SARS-CoV-2-mediated Disease Impacts Sensory Perception Long After Infection is Cleared

Category Health

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A new study found that SARS-CoV-2-mediated disease can cause lasting damage to the nerve pathways associated with sensory perception even after the active infection has been cleared. The study identified gene expression changes associated with neurodegeneration and pain-related pathways, highlighting the need for targeted therapeutics to address somatosensory symptoms and develop new treatments for COVID-19 Long COVID.

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New research findings may contribute to the understanding of pathophysiology and help validate novel therapies for the prevention and treatment of COVID-19.

COVID-19, the disease resulting from SARS-CoV-2 infection, is associated with highly variable clinical outcomes that range from asymptomatic disease to death. For those with milder infections, COVID-19 can produce respiratory infection symptoms (cough, congestion, fever) and sensory phenotypes such as headache and loss of sense of smell. In more severe cases, SARS-CoV-2 infection can affect nearly every organ and result in strokes from vascular occlusion, cardiovascular damage and acute renal failure. A substantial number of actively infected patients suffering from both mild and severe infections experience sensory-related symptoms, such as headache, visceral pain, Guillain-Barre syndrome, nerve pain and inflammation. In most patients these symptoms subside after the infection ends, but, for other patients, they can persist.

The virus can affect any organ in the body, including the cardiovascular system and renal system.

In a new study, researchers from Boston University Chobanian & Avedisian School of Medicine, Icahn School of Medicine at Mount Sinai (Icahn Mount Sinai) and New York University (NYU) have found that thousands of genes were affected by SARS-CoV-2- mediated disease even after the viral infection had been cleared. These genes were associated with neurodegeneration and pain-related pathways, suggesting lasting damage to dorsal root ganglia (spinal nerves that carry sensory messages from various receptors) that may underlie symptoms of Post-COVID Conditions also known as Long COVID.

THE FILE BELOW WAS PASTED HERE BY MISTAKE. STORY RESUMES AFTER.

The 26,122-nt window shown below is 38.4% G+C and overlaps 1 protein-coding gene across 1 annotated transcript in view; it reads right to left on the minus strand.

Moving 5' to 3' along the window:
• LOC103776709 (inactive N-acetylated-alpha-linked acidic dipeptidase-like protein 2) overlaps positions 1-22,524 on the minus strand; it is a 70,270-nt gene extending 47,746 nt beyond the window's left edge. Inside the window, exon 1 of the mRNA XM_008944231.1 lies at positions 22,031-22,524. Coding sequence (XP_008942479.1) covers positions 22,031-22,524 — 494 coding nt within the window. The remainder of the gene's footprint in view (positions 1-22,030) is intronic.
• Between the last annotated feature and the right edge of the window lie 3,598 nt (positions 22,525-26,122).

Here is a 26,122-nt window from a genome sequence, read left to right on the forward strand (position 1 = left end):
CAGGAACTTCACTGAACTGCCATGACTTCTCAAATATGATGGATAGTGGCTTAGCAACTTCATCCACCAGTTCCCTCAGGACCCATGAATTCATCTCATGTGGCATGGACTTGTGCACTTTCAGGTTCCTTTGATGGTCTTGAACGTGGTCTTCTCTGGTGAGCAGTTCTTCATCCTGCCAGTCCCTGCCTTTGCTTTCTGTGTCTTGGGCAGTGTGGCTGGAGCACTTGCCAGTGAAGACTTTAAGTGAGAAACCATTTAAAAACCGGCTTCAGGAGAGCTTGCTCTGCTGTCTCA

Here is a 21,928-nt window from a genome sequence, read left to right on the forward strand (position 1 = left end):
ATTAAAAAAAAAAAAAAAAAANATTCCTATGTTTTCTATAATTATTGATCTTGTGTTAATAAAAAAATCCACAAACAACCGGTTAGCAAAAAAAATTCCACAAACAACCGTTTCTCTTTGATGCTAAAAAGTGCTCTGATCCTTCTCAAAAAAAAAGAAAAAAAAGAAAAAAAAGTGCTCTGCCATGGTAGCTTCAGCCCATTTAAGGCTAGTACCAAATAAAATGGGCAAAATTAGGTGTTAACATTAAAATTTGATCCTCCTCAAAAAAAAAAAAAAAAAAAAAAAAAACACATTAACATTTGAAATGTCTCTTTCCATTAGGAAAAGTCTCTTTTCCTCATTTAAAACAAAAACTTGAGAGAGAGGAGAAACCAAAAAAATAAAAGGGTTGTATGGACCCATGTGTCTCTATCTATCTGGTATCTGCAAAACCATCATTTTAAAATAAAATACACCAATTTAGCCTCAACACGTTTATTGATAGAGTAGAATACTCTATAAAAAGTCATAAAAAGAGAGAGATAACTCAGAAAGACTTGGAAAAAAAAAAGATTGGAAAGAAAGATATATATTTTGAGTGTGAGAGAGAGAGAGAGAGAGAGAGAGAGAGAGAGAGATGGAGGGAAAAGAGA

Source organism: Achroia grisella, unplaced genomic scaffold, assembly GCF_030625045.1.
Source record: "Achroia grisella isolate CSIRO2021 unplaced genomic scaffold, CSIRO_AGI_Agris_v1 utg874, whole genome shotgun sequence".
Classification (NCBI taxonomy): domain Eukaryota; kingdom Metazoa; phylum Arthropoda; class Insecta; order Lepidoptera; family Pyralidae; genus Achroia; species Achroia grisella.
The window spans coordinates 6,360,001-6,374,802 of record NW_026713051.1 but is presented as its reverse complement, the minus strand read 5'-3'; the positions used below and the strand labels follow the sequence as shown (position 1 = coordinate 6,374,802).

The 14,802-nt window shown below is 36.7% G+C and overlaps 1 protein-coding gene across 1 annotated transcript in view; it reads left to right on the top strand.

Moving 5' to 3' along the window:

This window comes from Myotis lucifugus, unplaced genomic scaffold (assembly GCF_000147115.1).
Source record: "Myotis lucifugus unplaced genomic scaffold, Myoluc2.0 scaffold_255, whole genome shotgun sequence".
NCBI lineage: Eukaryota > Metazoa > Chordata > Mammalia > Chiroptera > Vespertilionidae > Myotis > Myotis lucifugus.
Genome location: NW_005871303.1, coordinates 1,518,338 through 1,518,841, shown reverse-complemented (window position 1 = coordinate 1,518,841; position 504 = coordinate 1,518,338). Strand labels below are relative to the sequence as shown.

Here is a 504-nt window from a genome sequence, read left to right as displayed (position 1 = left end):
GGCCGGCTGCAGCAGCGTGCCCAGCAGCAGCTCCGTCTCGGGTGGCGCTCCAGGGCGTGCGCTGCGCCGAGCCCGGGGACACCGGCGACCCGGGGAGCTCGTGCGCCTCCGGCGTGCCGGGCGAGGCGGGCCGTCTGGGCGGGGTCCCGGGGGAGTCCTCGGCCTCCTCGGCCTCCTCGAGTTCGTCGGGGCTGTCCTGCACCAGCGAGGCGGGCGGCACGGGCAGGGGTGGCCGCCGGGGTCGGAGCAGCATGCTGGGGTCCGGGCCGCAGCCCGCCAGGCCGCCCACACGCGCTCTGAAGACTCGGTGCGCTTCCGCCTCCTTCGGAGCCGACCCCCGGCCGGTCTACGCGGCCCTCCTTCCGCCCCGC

SARS-CoV-2 infection causes long-term changes in gene expression in dorsal root ganglia, the nerves that carry sensory messages from the limbs to the brain.

"Several studies have found that a high proportion of Long COVID patients suffer from abnormal perception of touch, pressure, temperature, pain or tingling throughout the body. Our work suggests that SARS-CoV-2 might induce lasting pain in a rather unique way, emphasizing the need for therapeutics that target molecular pathways specific to this virus," explains corresponding author Venetia Zachariou, PhD, Edward Avedisian Professor and chair of pharmacology, physiology & biophysics at BU Chobanian & Avedisian School of Medicine. This work was performed in collaboration with Benjamin tenOever, PhD, professor of microbiology and medicine at NYU, formerly at Icahn Mount Sinai.

Post-COVID Conditions, sometimes referred to as ‘Long COVID’, can include abnormal perception of touch, chills, headaches, skin rashes, nerve pain, fatigue and cognitive issues.

Using an experimental model infected with SARS-CoV-2, the researchers studied the effects of infection on sensitivity to touch, both during active infection and well after the infection had cleared. They then compared the effects of SARS-CoV-2 to those triggered by influenza A virus infection. In the experimental model, they observed a slow but progressive increase in sensory sensitivity over time – one that differed substantially from viral control, influenza A virus, which caused quick hypersensitivity during active infection but returned to normal by the time infection was over.

Studies suggest that people with Long COVID can experience symptoms months after experiencing the initial infection.

According to the researchers, this model cosegregated with distinct gene expression profiles in dorsal root ganglia, with thousands of genes changing in a syndrome-associated direction toward neurodegeneration and pain-related pathways, changes that persisted even after the active infection had cleared.

The findings of this study give further insight into how the differences in clinical symptoms caused by SARS-CoV-2 infection may be related to the underlying pathophysiology of the disease, and how they may differ from those caused by other viruses. It also adds to the growing research supporting the use of targeted therapeutics designed to alleviate pain and other post-COVID symptoms. This research could help elucidate the underlying mechanisms of COVID-19-mediated sensory changes and assist in the development of novel treatments for COVID-19 Long COVID.

Patients with Long COVID can experience a wide range of symptoms, including memory problems, fatigue, depression, and anxiety.

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